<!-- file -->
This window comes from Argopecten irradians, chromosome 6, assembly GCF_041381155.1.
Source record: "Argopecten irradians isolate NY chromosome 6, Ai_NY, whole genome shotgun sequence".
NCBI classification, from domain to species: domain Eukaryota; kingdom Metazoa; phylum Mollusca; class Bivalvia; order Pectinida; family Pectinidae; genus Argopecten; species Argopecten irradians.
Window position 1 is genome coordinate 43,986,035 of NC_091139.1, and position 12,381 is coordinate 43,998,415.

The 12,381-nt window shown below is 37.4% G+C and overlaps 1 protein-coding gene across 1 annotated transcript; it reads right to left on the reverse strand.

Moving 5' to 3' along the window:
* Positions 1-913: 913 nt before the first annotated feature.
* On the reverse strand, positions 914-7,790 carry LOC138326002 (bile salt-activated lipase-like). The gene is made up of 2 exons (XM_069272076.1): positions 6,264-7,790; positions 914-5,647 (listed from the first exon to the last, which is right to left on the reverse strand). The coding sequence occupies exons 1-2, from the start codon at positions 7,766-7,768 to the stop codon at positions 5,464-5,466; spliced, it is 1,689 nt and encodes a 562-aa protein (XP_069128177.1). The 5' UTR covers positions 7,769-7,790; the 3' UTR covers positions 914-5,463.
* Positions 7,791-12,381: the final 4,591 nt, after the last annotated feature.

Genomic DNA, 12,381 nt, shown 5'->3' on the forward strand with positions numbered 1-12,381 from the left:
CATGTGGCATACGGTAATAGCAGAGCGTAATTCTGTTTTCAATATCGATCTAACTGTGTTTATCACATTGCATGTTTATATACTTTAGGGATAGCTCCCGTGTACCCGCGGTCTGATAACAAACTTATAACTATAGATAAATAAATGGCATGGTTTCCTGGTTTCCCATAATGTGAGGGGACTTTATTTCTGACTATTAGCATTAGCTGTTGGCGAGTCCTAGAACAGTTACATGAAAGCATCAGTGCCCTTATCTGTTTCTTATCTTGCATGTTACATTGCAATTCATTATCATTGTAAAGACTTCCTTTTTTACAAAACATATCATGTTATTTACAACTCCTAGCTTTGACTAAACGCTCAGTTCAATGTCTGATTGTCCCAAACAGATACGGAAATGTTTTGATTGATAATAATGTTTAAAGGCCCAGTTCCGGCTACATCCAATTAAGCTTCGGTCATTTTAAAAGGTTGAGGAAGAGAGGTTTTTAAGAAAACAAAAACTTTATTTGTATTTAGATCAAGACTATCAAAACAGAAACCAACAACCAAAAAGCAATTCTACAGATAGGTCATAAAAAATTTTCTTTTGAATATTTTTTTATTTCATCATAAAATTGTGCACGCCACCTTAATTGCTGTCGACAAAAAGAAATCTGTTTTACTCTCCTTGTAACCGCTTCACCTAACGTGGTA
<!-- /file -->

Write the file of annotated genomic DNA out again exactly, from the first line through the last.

This window comes from Argopecten irradians, chromosome 6, assembly GCF_041381155.1.
Source record: "Argopecten irradians isolate NY chromosome 6, Ai_NY, whole genome shotgun sequence".
NCBI classification, from domain to species: domain Eukaryota; kingdom Metazoa; phylum Mollusca; class Bivalvia; order Pectinida; family Pectinidae; genus Argopecten; species Argopecten irradians.
Window position 1 is genome coordinate 43,986,035 of NC_091139.1, and position 12,381 is coordinate 43,998,415.

The 12,381-nt window shown below is 37.4% G+C and overlaps 1 protein-coding gene across 1 annotated transcript; it reads right to left on the reverse strand.

Moving 5' to 3' along the window:
* Positions 1-913: 913 nt before the first annotated feature.
* On the reverse strand, positions 914-7,790 carry LOC138326002 (bile salt-activated lipase-like). The gene is made up of 2 exons (XM_069272076.1): positions 6,264-7,790; positions 914-5,647 (listed from the first exon to the last, which is right to left on the reverse strand). The coding sequence occupies exons 1-2, from the start codon at positions 7,766-7,768 to the stop codon at positions 5,464-5,466; spliced, it is 1,689 nt and encodes a 562-aa protein (XP_069128177.1). The 5' UTR covers positions 7,769-7,790; the 3' UTR covers positions 914-5,463.
* Positions 7,791-12,381: the final 4,591 nt, after the last annotated feature.

Genomic DNA, 12,381 nt, shown 5'->3' on the forward strand with positions numbered 1-12,381 from the left:
CATGTGGCATACGGTAATAGCAGAGCGTAATTCTGTTTTCAATATCGATCTAACTGTGTTTATCACATTGCATGTTTATATACTTTAGGGATAGCTCCCGTGTACCCGCGGTCTGATAACAAACTTATAACTATAGATAAATAAATGGCATGGTTTCCTGGTTTCCCATAATGTGAGGGGACTTTATTTCTGACTATTAGCATTAGCTGTTGGCGAGTCCTAGAACAGTTACATGAAAGCATCAGTGCCCTTATCTGTTTCTTATCTTGCATGTTACATTGCAATTCATTATCATTGTAAAGACTTCCTTTTTTACAAAACATATCATGTTATTTACAACTCCTAGCTTTGACTAAACGCTCAGTTCAATGTCTGATTGTCCCAAACAGATACGGAAATGTTTTGATTGATAATAATGTTTAAAGGCCCAGTTCCGGCTACATCCAATTAAGCTTCGGTCATTTTAAAAGGTTGAGGAAGAGAGGTTTTTAAGAAAACAAAAACTTTATTTGTATTTAGATCAAGACTATCAAAACAGAAACCAACAACCAAAAAGCAATTCTACAGATAGGTCATAAAAAATTTTCTTTTGAATATTTTTTTATTTCATCATAAAATTGTGCACGCCACCTTAATTGCTGTCGACAAAAAGAAATCTGTTTTACTCTCCTTGTAACCGCTTCACCTAACGTGGTA